Voter Intimidation Against BYU-Idaho Students


The above sign is prominently posted at the front desk of the Madison County Elections office in Rexburg, Idaho. Rexburg is home of Brigham Young University-Idaho.

In Idaho, you can register to vote at the polls as long as you can show that you have resided in Idaho for the 30 previous days. This far into Fall semester, that would cover most Brigham Young University-Idaho students who are American citizens. 

However, according to the above sign in the Madison County Elections office, students are not welcome.

Now, for many students, it does make sense for them to vote in their home states. Especially if they live in a swing state.

However, many students are getting excited about the election now (partially because of the stellar teaching taking place at BYU-Idaho). Voting absentee is too late at this point. These are mostly first-time voters. They are also mostly Republican voters. The results in Madison County are not likely to be any different if a small fraction of the university students vote locally. Heck, most of the local state legislative races are unopposed (when I was the advisor to the College Democrats at BYU-Idaho a decade ago, there wasn’t even a county Democratic committee).

I don’t think there should be a push to register BYU-Idaho students as Idaho voters. However, students who encounter this sign will be among the few who make the concerted effort to walk into the county building on Main Street. 

BYU-Idaho students, like most university and college students living away from home, do not typically feel inclined to vote in their college community. Yet, BYU-Idaho students live in Rexburg year round as they push to finish their degrees after service 18 to 24 months as LDS missionaries. They no longer have the same connection with the home state of their youth that typical undergraduates might have. So for many BYU-Idaho students Madison County is really the closest thing they have to an actual legal domicile.

A few points about the content of the sign, which appears to come straight from the State of Idaho:

Registering to vote is a serious matter which should only be done after proper reflection.

I agree! From my three years as a political science instructor at BYU-Idaho, I can confirm that many BYU-Idaho students take elections very seriously. In general, they likely reflect on politics as much, if not more, than the average Idahoan.

It should be noted that there is no federal right to vote anywhere in the United States for the office of President. State laws control registration and voting and State residency requirements must be met.

State law does set most voting residency requirements. However, the 15th, 19th, and 26th Amendments to the U.S. Constitution give Congress the power and responsibility to ensure the voting rights are upheld. This statement from Idaho clearly goes contrary to the spirit of these amendments, especially the 26th. It is also misleading about the Constitution.

Having this ridiculous statement on a state website is one thing. But posting it on the front desk of the county elections office is clearly voter intimidation and voter suppression.

Getting young voters to vote is an important goal. By discouraging college students from voting, Madison County may be causing harm as a young person’s first attempt to vote becomes an experience of frustration.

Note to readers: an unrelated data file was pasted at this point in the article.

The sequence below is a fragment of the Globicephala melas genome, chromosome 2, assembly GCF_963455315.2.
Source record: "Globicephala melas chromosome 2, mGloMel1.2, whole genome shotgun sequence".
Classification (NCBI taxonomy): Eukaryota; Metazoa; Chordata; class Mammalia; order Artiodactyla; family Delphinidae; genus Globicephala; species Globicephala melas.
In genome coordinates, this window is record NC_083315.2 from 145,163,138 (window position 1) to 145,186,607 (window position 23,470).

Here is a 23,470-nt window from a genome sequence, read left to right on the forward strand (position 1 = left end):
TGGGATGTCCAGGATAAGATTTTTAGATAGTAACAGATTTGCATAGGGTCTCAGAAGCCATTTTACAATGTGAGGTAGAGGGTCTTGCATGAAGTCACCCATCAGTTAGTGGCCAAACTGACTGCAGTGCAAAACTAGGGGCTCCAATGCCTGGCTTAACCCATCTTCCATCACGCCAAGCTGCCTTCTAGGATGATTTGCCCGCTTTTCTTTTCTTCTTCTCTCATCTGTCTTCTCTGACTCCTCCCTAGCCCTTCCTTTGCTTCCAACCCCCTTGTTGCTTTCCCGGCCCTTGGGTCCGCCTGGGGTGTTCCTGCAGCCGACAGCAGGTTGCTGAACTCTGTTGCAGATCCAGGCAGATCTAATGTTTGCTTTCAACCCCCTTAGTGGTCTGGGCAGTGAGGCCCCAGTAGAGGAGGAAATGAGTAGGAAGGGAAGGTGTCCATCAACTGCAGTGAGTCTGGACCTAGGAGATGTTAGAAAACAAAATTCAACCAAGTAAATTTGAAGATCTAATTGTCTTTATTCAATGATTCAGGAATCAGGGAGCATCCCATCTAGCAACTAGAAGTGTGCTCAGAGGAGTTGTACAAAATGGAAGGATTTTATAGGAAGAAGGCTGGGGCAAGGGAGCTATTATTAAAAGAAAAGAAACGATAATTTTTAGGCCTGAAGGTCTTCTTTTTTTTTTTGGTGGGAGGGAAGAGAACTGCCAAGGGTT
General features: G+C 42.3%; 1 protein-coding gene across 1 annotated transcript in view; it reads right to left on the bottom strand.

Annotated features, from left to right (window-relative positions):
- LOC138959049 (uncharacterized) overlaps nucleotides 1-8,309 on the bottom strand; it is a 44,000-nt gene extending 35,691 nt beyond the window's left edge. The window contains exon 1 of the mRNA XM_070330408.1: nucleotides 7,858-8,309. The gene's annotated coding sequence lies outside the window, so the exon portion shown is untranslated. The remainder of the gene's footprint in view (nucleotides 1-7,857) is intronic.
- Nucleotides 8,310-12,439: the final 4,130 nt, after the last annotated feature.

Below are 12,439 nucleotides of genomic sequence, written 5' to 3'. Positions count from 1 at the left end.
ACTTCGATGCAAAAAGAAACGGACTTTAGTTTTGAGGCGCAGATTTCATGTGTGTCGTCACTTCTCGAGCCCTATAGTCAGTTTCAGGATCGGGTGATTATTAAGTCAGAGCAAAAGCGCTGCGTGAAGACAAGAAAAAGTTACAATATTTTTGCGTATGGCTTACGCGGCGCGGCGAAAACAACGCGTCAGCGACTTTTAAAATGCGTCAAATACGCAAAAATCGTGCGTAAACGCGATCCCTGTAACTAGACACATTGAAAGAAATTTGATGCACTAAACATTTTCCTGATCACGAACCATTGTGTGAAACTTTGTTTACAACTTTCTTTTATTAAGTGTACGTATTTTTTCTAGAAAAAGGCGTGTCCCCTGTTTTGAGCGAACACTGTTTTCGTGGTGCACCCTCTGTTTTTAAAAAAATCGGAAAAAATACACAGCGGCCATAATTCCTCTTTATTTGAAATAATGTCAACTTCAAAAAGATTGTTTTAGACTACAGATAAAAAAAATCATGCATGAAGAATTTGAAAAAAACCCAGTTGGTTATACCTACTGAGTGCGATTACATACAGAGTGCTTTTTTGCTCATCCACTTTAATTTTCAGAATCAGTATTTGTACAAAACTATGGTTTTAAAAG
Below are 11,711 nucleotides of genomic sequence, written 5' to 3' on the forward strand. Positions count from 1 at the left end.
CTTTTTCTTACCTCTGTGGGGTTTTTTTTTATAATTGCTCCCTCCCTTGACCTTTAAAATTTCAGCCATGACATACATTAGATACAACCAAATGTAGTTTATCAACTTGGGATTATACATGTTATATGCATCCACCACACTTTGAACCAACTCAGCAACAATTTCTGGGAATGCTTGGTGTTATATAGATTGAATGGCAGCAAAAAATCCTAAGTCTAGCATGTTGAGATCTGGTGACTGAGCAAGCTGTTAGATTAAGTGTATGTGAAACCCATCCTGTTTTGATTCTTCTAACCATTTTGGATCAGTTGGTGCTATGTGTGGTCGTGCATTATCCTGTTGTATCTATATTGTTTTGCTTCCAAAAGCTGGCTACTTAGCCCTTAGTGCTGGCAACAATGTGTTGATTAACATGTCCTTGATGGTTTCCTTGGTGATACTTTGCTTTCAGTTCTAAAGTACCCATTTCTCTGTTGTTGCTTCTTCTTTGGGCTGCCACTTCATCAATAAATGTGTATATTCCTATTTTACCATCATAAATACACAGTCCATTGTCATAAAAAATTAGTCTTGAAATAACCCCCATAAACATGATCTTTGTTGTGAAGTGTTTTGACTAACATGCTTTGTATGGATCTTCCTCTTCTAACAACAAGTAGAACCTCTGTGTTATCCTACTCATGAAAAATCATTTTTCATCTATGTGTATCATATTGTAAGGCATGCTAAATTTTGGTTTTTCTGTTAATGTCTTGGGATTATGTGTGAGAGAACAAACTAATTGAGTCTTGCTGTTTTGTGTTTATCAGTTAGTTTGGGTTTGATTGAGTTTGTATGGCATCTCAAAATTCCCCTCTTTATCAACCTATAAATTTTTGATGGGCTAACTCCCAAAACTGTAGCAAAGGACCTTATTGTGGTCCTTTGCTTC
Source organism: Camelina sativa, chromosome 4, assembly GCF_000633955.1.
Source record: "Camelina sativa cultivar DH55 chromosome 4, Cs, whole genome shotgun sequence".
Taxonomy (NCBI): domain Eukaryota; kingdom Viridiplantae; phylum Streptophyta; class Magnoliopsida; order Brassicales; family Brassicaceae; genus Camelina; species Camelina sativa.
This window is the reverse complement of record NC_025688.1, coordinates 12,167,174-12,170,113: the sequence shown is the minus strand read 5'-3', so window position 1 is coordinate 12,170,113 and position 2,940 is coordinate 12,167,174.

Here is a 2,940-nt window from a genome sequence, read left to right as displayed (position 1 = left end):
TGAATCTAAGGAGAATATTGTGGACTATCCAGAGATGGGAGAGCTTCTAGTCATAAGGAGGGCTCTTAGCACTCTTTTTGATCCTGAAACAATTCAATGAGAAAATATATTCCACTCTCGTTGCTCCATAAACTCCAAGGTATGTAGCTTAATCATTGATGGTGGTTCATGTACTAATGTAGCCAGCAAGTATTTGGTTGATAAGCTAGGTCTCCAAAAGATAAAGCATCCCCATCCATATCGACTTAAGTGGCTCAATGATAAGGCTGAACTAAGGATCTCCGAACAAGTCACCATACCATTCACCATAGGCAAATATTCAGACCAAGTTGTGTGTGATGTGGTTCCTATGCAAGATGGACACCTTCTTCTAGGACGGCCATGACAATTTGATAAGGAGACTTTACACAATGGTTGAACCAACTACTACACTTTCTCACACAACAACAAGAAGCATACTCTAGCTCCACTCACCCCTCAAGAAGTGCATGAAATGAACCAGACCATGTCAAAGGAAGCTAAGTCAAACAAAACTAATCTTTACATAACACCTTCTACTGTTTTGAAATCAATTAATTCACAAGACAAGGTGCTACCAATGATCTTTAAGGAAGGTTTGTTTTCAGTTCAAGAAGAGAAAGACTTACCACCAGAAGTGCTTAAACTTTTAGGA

Instead of worrying about arbitrary issues such as “legal domicile,” let us welcome young voters to the polls with open arms.

Categories: Chris, Feature, Politics

9 replies »

  1. That sounds like a plea to not swamp the local city/county office with new voter registrations. Freshmen who are 3 months away from their long-time home would probably be more knowledgeable and better voters in their home town. A 2-4 year resident of Iceburg should probably just register there.
    If this is the big example of voter intimidation, suppression or illegalities, we are doing well as a society. As a former voter in the state of Illinois (the home state of Obama and Clinton) I can assure you that much worse goes on.

  2. This is an attempt of voter suppression. Student you CANNOT legally be denied your right to vote. Go vote. You don’t have to answer any questions about whether or not you are a student.

  3. Thank you for this. This is reprehensible. Idaho Democratic Party is moving forward to stop this in the future … so far the Sec State Office thinks this kind of suppression is “probably a good idea.” Amazing.

  4. I graduated from this school many years ago when it was still a college. I can tell you that the school is fine, but the outside community is actually kinda weird, closed off, and somewhat hostile. People need to realize that there are many, many students there who are married and have no other true residence. I suspect that the community knows full well, as does the Mormon Church, that things are changing, particularly as it applies to the younger generation. No longer do all young people just fall in line with the GOP dogma. Our church teaches not to question authority, but I am not so sure that us serving us well at this time, in this country. This is clearly voter intimidation. Too bad if Madison County doesn’t want to process the votes. They do not get to pick and choose who they allow to vote. I am shocked by this tactic, but not necessarily surprised. ACLU, thank you for what you are doing to safeguard voting rights.

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